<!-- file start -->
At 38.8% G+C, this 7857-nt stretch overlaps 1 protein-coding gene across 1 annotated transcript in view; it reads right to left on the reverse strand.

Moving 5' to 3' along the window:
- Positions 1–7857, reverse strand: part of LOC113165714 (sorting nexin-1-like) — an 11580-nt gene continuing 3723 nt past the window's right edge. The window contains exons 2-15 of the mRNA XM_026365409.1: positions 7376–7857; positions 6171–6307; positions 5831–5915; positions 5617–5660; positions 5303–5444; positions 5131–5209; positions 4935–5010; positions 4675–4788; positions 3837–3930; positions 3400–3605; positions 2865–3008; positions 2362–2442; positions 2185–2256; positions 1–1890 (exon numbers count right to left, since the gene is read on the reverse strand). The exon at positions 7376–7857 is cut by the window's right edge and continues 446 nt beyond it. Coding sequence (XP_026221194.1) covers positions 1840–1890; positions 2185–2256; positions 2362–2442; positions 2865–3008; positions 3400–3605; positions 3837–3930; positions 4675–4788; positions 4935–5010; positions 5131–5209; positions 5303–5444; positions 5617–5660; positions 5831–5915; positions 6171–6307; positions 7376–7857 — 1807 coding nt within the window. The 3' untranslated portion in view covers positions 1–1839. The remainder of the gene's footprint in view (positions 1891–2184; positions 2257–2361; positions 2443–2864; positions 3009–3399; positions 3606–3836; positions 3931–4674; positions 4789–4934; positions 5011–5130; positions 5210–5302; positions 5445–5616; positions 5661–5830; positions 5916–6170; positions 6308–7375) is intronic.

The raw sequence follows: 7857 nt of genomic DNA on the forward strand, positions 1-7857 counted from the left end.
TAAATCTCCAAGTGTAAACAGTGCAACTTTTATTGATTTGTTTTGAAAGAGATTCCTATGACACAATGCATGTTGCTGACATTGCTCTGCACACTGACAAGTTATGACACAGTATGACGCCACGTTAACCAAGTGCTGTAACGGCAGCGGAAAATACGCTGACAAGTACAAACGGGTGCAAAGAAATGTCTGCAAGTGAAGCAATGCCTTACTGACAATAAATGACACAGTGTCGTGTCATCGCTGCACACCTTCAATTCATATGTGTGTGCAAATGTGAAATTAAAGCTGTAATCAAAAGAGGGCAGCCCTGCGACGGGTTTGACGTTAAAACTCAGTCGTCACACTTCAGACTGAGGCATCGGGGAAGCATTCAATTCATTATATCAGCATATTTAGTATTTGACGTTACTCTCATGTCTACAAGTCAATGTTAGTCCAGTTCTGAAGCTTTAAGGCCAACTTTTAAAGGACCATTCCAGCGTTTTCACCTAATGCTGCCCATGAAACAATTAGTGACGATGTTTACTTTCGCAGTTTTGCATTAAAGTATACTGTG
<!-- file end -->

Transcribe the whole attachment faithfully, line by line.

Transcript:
At 38.8% G+C, this 7857-nt stretch overlaps 1 protein-coding gene across 1 annotated transcript in view; it reads right to left on the reverse strand.

Moving 5' to 3' along the window:
- Positions 1–7857, reverse strand: part of LOC113165714 (sorting nexin-1-like) — an 11580-nt gene continuing 3723 nt past the window's right edge. The window contains exons 2-15 of the mRNA XM_026365409.1: positions 7376–7857; positions 6171–6307; positions 5831–5915; positions 5617–5660; positions 5303–5444; positions 5131–5209; positions 4935–5010; positions 4675–4788; positions 3837–3930; positions 3400–3605; positions 2865–3008; positions 2362–2442; positions 2185–2256; positions 1–1890 (exon numbers count right to left, since the gene is read on the reverse strand). The exon at positions 7376–7857 is cut by the window's right edge and continues 446 nt beyond it. Coding sequence (XP_026221194.1) covers positions 1840–1890; positions 2185–2256; positions 2362–2442; positions 2865–3008; positions 3400–3605; positions 3837–3930; positions 4675–4788; positions 4935–5010; positions 5131–5209; positions 5303–5444; positions 5617–5660; positions 5831–5915; positions 6171–6307; positions 7376–7857 — 1807 coding nt within the window. The 3' untranslated portion in view covers positions 1–1839. The remainder of the gene's footprint in view (positions 1891–2184; positions 2257–2361; positions 2443–2864; positions 3009–3399; positions 3606–3836; positions 3931–4674; positions 4789–4934; positions 5011–5130; positions 5210–5302; positions 5445–5616; positions 5661–5830; positions 5916–6170; positions 6308–7375) is intronic.

The raw sequence follows: 7857 nt of genomic DNA on the forward strand, positions 1-7857 counted from the left end.
TAAATCTCCAAGTGTAAACAGTGCAACTTTTATTGATTTGTTTTGAAAGAGATTCCTATGACACAATGCATGTTGCTGACATTGCTCTGCACACTGACAAGTTATGACACAGTATGACGCCACGTTAACCAAGTGCTGTAACGGCAGCGGAAAATACGCTGACAAGTACAAACGGGTGCAAAGAAATGTCTGCAAGTGAAGCAATGCCTTACTGACAATAAATGACACAGTGTCGTGTCATCGCTGCACACCTTCAATTCATATGTGTGTGCAAATGTGAAATTAAAGCTGTAATCAAAAGAGGGCAGCCCTGCGACGGGTTTGACGTTAAAACTCAGTCGTCACACTTCAGACTGAGGCATCGGGGAAGCATTCAATTCATTATATCAGCATATTTAGTATTTGACGTTACTCTCATGTCTACAAGTCAATGTTAGTCCAGTTCTGAAGCTTTAAGGCCAACTTTTAAAGGACCATTCCAGCGTTTTCACCTAATGCTGCCCATGAAACAATTAGTGACGATGTTTACTTTCGCAGTTTTGCATTAAAGTATACTGTG